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Azorian: The Raising of the K-129
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In 1968 the Soviet ballistic missile submarine K-129 sank in the Central North Pacific. American intelligence located it within weeks of its demise. The CIA crafted a secret program to raise the submarine in 1974. Now after much secrecy, this story can be told, by the men who made it happen and with never-before-seen footage of the actual salvage attempt, and new evidence of the project’s successes and failures.
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The PBS DVD "Azorian: The Raising of the K-129" tells the full, almost unbelievable story of the boldest American clandestine operation of the Cold War (at least of those the public knows about). In the summer of 1974, the operation secretly attempted to salvage the forward 136 feet of the K-129 (which had broken off from the stern section). The U.S. stood to gain enormously valuable insights into Soviet naval equipment, capabilities and operational procedures. CIA intelligence analysts drooled at the thought of the information they expected the K-129 to yield--cryptographic hardware, code manuals, communications systems, torpedoes and one or more missiles with their thermonuclear warheads. The operation would be scandalously expensive, technically challenging, unprecedentedly complex, extremely risky, probably illegal and not at all certain to succeed. But if it did...
"Azorian: The Raising of the K-129" covers the operation in great detail, and a fascinating story it is. Project Azorian cost about as much as an Apollo mission to the moon, and involved equipment and hardware that to this day remain marvels of innovative marine engineering. With cost practically no object, the CIA, through a series of "front" companies including Lockheed, Hughes and Honeywell, built the huge salvage ship "Hughes Glomar Explorer," a remote-controlled "claw" to pick up the K-129 and an enormous barge to conceal parts of the operation from observation. Using interviews with surviving participants, including the ex-Soviet Navy officer who dispatched the K-129, archival photos and motion picture footage and, especially, stunning computer graphics, "Azorian" reveals the whole story in exceptional detail. CGI animations of the design and operation of the hardware are extremely well-done, and make all parts of the operation very clear to the viewer.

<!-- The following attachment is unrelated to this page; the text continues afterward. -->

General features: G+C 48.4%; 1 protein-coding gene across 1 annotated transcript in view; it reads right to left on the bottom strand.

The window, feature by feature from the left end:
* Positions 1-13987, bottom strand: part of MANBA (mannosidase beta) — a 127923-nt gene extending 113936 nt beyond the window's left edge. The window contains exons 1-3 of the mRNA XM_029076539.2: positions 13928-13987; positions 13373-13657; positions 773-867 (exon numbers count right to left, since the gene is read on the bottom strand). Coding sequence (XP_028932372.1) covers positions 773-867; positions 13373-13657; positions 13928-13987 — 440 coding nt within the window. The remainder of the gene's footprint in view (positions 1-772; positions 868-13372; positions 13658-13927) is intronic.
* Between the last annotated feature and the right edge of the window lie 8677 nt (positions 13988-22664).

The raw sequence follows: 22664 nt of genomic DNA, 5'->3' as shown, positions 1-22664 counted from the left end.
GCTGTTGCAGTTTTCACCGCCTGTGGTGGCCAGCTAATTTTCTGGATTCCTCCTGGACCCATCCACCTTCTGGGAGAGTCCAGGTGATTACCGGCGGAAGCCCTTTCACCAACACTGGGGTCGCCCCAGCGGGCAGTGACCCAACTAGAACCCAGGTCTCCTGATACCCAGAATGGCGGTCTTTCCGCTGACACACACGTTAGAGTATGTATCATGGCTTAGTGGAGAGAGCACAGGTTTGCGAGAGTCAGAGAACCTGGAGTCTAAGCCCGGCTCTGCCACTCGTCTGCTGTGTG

This DVD is a must-have for anyone interested in Cold War history, ocean engineering, Howard Hughes, intelligence operations or many other subjects. Even if you have the latest book on the subject, "Project Azorian: The CIA and the Raising of K-129," by Norman Polmar and Michael White, you should still buy this DVD. This stunning visual record of the project complements the book perfectly. Still photos and text descriptions simply can't equal the impact of seeing the project unfold in motion picture form. I recommend "Azorian: The Raising of the K-129" most highly.
There were a number of photos I had never seen before. I was impressed in the way they explained and showed the lifting of the K-129 and the dropping of a number of parts & and sections. I also liked the views of how all the arms worked. The Moon Pool, the "Barge" the grabbers were all presented very clearly.
Imagine 4,000 people involved without any secrets about the true mission of Azorian getting out until the K-129 parts were safely delivered to the USA. Think of the special machinery they had to invent and and fabricate for this task! Think of the valuable info we captured from what we were were able to salvage off the K-129! I'd like to see an actual movie of this adventure. I can't think of a sea story that could beat it.
This whole adventure is something this country should be proud of! Yet when word of this got out, many people throughout the world and many in this country condemned what we had done. The Glomar Explorer became synonymous with dirty deeds.
If you're interested in high adventure videos of true events, I think you'll love this DVD.
This documentary merely scratches the surface of what was involved in raising a sunken submarine from the deep ocean, and doing it in secrecy. The best line in the story is, "...we didn't know you couldn't do that!" So, they went ahead and did it. With so much naysaying these days, and complaining that something is too hard to undertake, I recommend this DVD as a case study for Engineering, Project Management and even espionage students. For history buffs the DVD will also be a jaw dropper.
Azorian is a thoroughly mesmerizing story from the Cold War era. You will need to watch the story through a couple of times because Sherm Wetmore and Vance Boulding almost make it sound like it was easy.